acceptable as a substitute for CFC-11 in rigid polyurethane 
appliance foam. 

(d) HCFC-142b 

   HCFC-142b is acceptable as a substitute for CFC-11 in rigid 
polyurethane appliance foam. HCFC-142b offers an alternative 
with significantly less potential to deplete ozone than CFC-
11. Nevertheless, certain technical problems persist. Namely, 
plant modifications are required to allow the use of blowing 
agents like HCFC-142b that have low boiling points. HCFC-142b 
is subject to the phase-out of Class II compounds under section 
605 of the CAA. 

(e) HCFC-22/HCFC-142b 

   The HCFC-22/HCFC-142b blend is acceptable as a substitute 
for CFC-11 in rigid polyurethane appliance foam. The blend offers 
an alternative with significantly less potential to deplete 
ozone than CFC-11. Foams blown with the blend have been developed 
that have thermal insulating capabilities equivalent to foams 
blown with CFC-11. However, technical problems remain. New plastic 
materials may be needed for appliances to counteract the solvent 
characteristics of HCFC-22, and significant process changes 
would be necessary to accommodate the low boiling point of the 
HCFC-22/HCFC-142b blend. The blend is subject to the phase-out 
of Class II compounds under section 605 of the CAA. 

(f) HCFC-22/HCFC-141b 

   The HCFC-22/HCFC-141b blend is acceptable as a substitute 
for CFC-11 in rigid polyurethane appliance foam. Because both 
components of the blend are commercially available in large 
enough quantities to meet industry demand, it offers a near-
term vehicle for replacing CFC-11 in rigid appliance foams. 
Use of the blend, because of its HCFC-141b component, will be 
restricted under the proposed accelerated phase-out of HCFCs, 
since other non-ODP substitutes should become available. The 
problem of toxic decomposition byproducts, although present, 
is controllable. However, new plastic materials may be needed 
for appliances to counteract the solvent characteristics of 
HCFC-22, and some process changes may be necessary to accommodate 
the low boiling point of HCFC-22. The HCFC-22/HCFC-141b blend 
is presently subject to the phase-out of Class II compounds 
under section 605 of the CAA. 

(g) HCFC-123/HCFC-141b 

   The HCFC-123/HCFC-141b blend, for the reasons described and 
with the caveats outlined in the section on rigid polyurethane 
laminated boardstock, is acceptable as an alternative to CFC-
11 in rigid polyurethane appliance foam. 

(h) HFC-134a 

   HFC-134a, for the reasons described and with the caveats 
outlined in the section on rigid polyurethane laminated boardstock,

is acceptable as an alternative to CFC-11 in rigid polyurethane 
appliance foam. 

(i) HFC-152a 

   HFC-152a, for the reasons described and with the caveats 
outlined in the section on rigid polyurethane laminated boardstock,

is acceptable as an alternative to CFC-11 in rigid polyurethane 
appliance foam. 

(j) Hydrocarbons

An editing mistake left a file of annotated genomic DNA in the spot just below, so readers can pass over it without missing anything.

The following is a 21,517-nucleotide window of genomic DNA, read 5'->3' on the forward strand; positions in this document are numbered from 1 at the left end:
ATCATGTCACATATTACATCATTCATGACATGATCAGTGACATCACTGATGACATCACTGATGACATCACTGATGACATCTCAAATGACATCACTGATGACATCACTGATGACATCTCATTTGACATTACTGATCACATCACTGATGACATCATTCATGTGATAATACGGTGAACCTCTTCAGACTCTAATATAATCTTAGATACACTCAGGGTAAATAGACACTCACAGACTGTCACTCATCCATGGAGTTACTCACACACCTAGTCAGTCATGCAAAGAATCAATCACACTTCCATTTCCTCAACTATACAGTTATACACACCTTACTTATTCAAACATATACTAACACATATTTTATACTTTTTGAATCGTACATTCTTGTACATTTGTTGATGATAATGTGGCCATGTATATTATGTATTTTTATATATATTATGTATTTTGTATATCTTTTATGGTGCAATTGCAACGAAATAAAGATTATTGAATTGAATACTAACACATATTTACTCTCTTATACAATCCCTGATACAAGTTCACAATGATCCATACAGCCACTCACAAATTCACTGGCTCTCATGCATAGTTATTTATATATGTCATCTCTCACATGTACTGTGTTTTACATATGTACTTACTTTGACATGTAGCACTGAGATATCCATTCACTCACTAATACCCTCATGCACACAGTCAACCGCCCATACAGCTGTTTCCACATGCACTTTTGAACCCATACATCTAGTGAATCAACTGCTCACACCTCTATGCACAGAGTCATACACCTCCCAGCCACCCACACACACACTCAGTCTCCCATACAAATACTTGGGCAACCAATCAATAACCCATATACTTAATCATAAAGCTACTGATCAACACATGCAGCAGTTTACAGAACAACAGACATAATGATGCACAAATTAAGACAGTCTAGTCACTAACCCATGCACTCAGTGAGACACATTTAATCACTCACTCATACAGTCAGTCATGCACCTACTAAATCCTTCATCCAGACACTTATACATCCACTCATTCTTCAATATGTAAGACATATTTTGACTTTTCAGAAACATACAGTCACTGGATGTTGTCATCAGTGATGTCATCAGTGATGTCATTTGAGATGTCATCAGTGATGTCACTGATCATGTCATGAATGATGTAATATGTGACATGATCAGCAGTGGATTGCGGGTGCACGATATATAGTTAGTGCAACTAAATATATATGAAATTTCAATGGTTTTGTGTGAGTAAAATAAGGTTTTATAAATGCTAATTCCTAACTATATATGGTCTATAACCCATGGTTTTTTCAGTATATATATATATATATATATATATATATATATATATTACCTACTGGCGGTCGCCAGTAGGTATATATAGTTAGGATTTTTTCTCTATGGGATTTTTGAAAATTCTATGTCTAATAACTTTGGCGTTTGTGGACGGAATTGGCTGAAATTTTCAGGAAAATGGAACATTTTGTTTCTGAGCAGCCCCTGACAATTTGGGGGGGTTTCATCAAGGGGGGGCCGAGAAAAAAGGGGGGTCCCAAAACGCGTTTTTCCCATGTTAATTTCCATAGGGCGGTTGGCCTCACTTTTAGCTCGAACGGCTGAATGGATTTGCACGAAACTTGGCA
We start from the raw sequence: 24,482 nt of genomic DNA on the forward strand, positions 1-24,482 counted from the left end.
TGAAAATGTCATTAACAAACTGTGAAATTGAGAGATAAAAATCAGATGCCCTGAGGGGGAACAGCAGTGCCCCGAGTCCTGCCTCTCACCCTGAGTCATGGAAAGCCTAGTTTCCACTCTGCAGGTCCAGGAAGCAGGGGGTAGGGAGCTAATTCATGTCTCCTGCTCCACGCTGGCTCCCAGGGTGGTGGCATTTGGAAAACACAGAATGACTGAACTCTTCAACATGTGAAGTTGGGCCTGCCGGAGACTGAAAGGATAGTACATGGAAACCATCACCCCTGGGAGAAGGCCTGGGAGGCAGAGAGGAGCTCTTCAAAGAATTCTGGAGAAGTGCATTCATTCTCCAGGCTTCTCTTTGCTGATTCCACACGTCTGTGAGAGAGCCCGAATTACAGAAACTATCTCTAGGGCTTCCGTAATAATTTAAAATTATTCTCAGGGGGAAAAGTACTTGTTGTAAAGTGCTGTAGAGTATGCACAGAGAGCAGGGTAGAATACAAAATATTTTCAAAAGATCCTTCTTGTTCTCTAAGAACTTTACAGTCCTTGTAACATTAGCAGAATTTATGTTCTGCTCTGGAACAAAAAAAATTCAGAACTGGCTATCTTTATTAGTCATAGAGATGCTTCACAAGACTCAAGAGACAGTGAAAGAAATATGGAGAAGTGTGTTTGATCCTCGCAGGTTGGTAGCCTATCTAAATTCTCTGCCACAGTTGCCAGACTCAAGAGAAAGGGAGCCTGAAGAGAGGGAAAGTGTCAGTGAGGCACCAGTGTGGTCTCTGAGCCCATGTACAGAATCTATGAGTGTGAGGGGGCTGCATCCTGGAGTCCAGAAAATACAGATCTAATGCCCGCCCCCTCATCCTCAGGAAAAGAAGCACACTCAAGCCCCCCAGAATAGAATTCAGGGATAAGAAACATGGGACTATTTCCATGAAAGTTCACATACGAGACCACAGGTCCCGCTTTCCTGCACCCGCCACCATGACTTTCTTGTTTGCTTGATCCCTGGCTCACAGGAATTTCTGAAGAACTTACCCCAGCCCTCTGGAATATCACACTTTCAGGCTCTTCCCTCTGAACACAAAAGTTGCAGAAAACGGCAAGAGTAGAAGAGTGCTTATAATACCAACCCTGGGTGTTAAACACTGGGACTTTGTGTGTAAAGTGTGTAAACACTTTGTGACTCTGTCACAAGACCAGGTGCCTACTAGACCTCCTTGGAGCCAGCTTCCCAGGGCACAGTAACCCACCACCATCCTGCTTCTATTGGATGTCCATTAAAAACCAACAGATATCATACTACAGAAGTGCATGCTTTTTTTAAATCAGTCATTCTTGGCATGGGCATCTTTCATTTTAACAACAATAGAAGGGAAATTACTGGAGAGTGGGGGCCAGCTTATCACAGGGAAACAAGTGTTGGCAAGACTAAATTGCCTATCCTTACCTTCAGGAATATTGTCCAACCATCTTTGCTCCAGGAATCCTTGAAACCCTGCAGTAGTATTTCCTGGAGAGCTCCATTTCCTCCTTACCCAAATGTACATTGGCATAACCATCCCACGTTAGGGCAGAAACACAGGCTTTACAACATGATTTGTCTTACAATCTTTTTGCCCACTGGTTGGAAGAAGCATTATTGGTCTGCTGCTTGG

Hydrocarbons are acceptable as substitutes for CFC-11 in 
rigid polyurethane appliance foam. Hydrocarbons offer the potential

of a non-ozone-depleting alternative to the use of CFC-11 blowing 
agents in rigid polyurethane appliance foam. However, the use 
of hydrocarbon blowing agents in rigid polyurethane appliance 
foams is currently not commercially feasible. Moreover, extensive 
plant modifications may be necessary to accommodate the
flammability 
of hydrocarbons. In addition, the potential for significant 
increases in thermal conductivity may reduce insulating capacity. 
Foams blown with hydrocarbons must conform with building code 
requirements that relate to flammable materials. Hydrocarbons 
are VOCs and will be subject to control as such under Title 
I of the CAA. 

(k) Carbon Dioxide 

   Carbon dioxide is acceptable as a substitute for CFC-11 in 
rigid polyurethane appliance foam. 

(3) Rigid Polyurethane Commercial Refrigeration Foam, Spray 
Foam, and Sandwich Panels (a) HCFC-123 

   HCFC-123, for the reasons described and with the caveats 
outlined in the section on rigid polyurethane laminated boardstock,

is acceptable as an alternative to CFC-11 and CFC-12 in rigid 
polyurethane commercial refrigeration foam, spray foam, and 
sandwich panels. 

(b) HCFC-141b 

   HCFC-141b, for the reasons described and with the caveats 
outlined in the section on rigid polyurethane laminated boardstock,

is acceptable as an alternative to CFC-11 and CFC-12 in rigid 
polyurethane commercial refrigeration foam, spray foam, and 
sandwich panels. 

(c) HCFC-22 

   HCFC-22 is acceptable as a substitute for CFC-11 and CFC-
12 in rigid polyurethane commercial refrigeration foam, spray 
foam, and sandwich panels. HCFC-22 offers an alternative with 
significantly less potential to deplete ozone than either CFC-
11 or CFC-12. However, significant process changes would be 
necessary to accommodate the low boiling point of HCFC-22. HCFC-
22 is subject to the phase-out of Class II compounds under section 
605 of the CAA. 

(d) HCFC-142b 

   HCFC-142b, for the reasons described and with the caveats 
outlined in the section on rigid polyurethane laminated boardstock,

is acceptable as an alternative to CFC-11 and CFC-12 in rigid 
polyurethane commercial refrigeration foam, spray foam, and 
sandwich panels. 

(e) HCFC-22/HCFC-142b 

   The HCFC-22/HCFC-142b blend, for the reasons described and 
with the caveats outlined in the section on rigid polyurethane 
laminated boardstock, is acceptable as an alternative to CFC-